In Part I of this series, we discussed how COVID-19 had impacted almost every provision of a commercial lease, including the covenant of quiet enjoyment, continuous use provisions and force majeure clauses, among others.
In Part II, we continue our review of standard lease provisions and arrangements that should be reconsidered in light of the pandemic’s lasting effect.
As businesses around the world attempt a return to normalcy, it’s become clear that changes in our standard infrastructure will be needed. In the leasing context, landlords and tenants now need to consider and negotiate new building services in response to the pandemic. For instance, landlord and tenants will both have an incentive to make HVAC upgrades to improve ventilation, increase cleaning and janitorial services, add screening procedures and security, and modify elevators and common areas to allow for social distancing.
The cost for these increased measures and updated improvements will have to be apportioned between landlord and tenant and will become a new point of negotiation prior to entering into new leases or amending existing leases. Landlords will want to pass through these charges to tenants, and tenants will push for some assurances or cap on the types of services and the cost for same.
While historically a fertile ground for contentious lease negotiations in the multi-tenant context, we anticipate an even greater emphasis to be placed on building services and operating expenses provisions going forward.
Another hot topic prompted by COVID is insurance coverage. Extensive litigation of business interruption insurance policies has begun, with many insurers arguing against coverage due to a lack of physical damage to the premises.
Permanent changes to insurance requirements in leases will ultimately depend on the insurance industry’s response to COVID. For instance, will insurers begin to offer a product that could protect landlord and/or tenants from pandemic-related losses?
In the meantime, landlords and tenants will need to re-evaluate and revise their indemnification provisions to account for third-party COVID claims. Well-positioned landlords will also likely insist on a release from the tenant for any liability arising out of COVID spread at the premises.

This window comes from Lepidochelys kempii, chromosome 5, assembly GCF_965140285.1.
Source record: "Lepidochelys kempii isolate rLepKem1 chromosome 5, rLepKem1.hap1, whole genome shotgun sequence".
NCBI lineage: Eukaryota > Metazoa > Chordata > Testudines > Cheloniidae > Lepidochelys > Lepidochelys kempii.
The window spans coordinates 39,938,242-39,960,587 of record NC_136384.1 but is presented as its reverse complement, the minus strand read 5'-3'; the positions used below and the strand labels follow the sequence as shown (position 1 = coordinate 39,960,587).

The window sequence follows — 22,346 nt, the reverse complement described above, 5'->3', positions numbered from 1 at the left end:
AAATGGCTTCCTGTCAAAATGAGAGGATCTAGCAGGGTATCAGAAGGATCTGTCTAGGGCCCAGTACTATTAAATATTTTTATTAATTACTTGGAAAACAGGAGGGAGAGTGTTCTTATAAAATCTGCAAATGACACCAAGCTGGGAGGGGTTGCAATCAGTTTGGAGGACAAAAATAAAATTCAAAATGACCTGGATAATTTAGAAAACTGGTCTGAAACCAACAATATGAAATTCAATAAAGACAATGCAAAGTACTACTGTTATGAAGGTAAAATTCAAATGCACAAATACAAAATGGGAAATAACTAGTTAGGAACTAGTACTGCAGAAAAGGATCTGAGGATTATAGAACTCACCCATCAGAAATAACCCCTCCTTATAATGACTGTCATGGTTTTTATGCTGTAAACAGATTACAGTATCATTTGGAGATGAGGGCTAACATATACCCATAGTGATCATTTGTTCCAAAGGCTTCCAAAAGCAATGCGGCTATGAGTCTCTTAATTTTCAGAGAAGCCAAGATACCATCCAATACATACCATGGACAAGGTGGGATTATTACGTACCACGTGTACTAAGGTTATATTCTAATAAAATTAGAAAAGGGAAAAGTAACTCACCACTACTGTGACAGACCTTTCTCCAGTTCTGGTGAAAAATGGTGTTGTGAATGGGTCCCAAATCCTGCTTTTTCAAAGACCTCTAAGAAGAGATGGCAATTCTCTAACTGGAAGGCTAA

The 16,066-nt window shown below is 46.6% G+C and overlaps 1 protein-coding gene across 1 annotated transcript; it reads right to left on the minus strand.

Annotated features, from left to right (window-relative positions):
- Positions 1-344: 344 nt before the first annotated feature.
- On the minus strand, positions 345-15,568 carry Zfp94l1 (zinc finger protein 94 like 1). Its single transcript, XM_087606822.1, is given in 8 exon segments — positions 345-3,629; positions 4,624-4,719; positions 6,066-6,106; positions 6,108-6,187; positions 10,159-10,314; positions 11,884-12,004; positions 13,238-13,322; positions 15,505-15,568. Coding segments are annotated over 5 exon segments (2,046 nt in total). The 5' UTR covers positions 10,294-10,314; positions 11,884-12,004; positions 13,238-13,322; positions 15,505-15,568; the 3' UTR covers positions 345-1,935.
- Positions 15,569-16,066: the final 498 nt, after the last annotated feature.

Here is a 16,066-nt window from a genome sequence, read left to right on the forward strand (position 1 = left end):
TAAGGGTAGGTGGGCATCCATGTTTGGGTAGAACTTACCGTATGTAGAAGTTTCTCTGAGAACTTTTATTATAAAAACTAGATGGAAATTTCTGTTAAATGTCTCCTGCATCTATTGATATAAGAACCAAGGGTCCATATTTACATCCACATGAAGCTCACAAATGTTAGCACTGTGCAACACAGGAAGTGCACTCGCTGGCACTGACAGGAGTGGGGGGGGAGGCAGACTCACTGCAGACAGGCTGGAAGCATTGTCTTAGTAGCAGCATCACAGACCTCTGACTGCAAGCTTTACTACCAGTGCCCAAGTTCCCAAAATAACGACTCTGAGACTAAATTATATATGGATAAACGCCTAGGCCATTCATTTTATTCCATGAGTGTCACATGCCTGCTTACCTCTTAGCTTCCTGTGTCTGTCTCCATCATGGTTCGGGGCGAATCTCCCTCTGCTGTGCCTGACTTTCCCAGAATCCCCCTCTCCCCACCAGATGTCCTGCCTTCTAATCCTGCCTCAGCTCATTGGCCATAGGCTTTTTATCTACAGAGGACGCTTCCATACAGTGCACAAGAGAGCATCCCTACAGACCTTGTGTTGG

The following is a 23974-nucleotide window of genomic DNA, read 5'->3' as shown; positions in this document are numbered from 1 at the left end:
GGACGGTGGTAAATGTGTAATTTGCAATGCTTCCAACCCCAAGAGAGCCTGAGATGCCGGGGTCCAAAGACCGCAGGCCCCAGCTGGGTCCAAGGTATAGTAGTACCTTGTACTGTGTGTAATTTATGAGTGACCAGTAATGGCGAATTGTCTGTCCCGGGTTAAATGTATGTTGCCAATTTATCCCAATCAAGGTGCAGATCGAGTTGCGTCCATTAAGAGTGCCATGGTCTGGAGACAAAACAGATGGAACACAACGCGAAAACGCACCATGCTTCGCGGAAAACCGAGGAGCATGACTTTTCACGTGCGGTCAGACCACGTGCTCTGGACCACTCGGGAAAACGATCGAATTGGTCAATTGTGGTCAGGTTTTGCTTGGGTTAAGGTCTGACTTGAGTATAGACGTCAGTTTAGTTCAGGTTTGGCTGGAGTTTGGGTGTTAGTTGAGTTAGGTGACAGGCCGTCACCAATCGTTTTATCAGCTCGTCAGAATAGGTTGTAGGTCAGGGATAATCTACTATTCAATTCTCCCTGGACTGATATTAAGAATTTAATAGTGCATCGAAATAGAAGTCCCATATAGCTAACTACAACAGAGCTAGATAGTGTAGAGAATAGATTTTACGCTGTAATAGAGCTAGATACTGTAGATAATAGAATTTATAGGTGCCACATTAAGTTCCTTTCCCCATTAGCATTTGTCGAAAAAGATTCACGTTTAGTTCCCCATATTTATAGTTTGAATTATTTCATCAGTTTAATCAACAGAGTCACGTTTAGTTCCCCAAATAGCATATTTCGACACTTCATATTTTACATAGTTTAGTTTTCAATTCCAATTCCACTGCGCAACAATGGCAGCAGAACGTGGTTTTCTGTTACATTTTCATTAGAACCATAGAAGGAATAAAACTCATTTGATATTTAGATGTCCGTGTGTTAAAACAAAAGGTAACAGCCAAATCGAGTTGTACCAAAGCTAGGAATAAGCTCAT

Assignment and Subletting
In addition, we anticipate that tenants will want to seek increased flexibility with respect to assignment and subleasing provisions in a post-COVID world. Landlords may consider granting these type of requests with certain limitations, such as detailed credit requirements.
Given the speed at which things have changed over the past six months, the need for future flexibility has been highlighted, and we expect a greater emphasis to be placed on assignment and subleasing provisions as a result.
Lease Security and Credit
Lastly, we believe landlords will be benefited by a renewed focus on lease security and credit. We anticipate that landlords will increase their credit standards and likely also seek larger security deposits going forward. In addition to providing financial security against a future tenant default, a security deposit could provide a cushion in the event that landlord and tenant need to negotiate rent deferment or abatement due to a future shutdown.
Similarly, we would expect that that landlords holding multiple leases with the same tenant would look for a cross-default provision as added security given the risky leasing environment created by COVID.
While landlords and tenants have adapted almost instantaneously to changes forced by COVID as they arise, whether those changes to common lease provisions will ultimately address the continued circumstances of the pandemic (and whether those changes will become permanent) remains unseen. Ultimately, almost every lease provision requires re-evaluation in light of the pandemic, along with the need to add new provisions not previously relevant.